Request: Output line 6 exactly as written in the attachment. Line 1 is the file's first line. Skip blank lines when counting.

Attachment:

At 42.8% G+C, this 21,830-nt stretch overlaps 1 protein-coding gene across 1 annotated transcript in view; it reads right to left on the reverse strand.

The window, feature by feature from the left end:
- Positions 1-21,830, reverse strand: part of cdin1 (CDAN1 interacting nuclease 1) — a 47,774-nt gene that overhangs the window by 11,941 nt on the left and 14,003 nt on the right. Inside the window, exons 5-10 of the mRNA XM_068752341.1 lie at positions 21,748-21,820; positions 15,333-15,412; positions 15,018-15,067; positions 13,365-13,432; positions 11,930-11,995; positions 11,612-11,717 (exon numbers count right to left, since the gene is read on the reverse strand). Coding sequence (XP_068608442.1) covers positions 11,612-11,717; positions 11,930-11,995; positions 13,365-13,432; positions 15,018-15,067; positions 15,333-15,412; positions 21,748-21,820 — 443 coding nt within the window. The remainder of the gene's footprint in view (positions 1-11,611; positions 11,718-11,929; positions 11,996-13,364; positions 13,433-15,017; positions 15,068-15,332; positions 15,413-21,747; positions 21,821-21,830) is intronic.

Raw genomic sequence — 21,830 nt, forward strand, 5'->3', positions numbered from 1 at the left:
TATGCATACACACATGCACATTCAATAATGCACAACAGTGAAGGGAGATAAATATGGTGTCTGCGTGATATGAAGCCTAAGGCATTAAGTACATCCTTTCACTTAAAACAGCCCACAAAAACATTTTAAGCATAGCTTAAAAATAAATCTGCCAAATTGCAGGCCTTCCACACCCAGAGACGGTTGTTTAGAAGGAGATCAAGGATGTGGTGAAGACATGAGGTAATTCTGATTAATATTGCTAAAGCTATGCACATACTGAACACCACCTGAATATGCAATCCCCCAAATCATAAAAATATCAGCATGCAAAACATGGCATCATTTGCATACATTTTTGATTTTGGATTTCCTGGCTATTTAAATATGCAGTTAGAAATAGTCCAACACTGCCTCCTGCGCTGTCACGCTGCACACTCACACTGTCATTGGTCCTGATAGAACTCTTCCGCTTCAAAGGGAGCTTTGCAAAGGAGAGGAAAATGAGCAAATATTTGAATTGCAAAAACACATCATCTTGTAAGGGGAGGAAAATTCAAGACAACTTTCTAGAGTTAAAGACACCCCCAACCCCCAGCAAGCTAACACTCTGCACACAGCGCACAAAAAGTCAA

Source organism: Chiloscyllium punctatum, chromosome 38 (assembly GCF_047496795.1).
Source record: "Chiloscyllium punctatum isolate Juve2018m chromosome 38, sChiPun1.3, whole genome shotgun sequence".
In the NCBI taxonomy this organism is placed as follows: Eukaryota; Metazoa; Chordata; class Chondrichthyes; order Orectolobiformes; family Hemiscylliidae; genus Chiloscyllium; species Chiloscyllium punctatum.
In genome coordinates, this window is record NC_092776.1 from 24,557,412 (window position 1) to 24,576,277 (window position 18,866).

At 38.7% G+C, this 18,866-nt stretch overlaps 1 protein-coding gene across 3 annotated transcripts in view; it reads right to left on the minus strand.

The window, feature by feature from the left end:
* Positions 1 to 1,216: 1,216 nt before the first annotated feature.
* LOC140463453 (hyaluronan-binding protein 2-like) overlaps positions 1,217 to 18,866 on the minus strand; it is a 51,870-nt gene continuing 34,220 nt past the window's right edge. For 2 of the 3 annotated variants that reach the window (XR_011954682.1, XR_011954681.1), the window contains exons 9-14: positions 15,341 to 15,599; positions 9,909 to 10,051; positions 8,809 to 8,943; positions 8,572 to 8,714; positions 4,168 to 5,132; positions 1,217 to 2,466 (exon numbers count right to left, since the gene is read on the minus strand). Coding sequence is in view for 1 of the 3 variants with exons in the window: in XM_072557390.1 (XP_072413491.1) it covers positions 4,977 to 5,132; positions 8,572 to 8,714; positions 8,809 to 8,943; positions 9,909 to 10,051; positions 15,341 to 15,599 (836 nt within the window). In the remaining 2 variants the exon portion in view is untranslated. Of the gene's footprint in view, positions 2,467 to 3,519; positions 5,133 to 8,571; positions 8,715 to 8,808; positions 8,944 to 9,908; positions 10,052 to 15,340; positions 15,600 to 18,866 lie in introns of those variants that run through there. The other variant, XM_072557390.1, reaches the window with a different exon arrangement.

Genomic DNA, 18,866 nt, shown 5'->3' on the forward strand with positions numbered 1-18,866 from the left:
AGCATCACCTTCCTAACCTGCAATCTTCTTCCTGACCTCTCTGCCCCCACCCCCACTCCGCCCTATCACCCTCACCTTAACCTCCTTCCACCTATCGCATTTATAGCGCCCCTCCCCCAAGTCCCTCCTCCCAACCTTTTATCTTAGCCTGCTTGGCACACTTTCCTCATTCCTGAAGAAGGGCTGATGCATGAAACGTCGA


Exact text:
Source organism: Chiloscyllium punctatum, chromosome 38 (assembly GCF_047496795.1).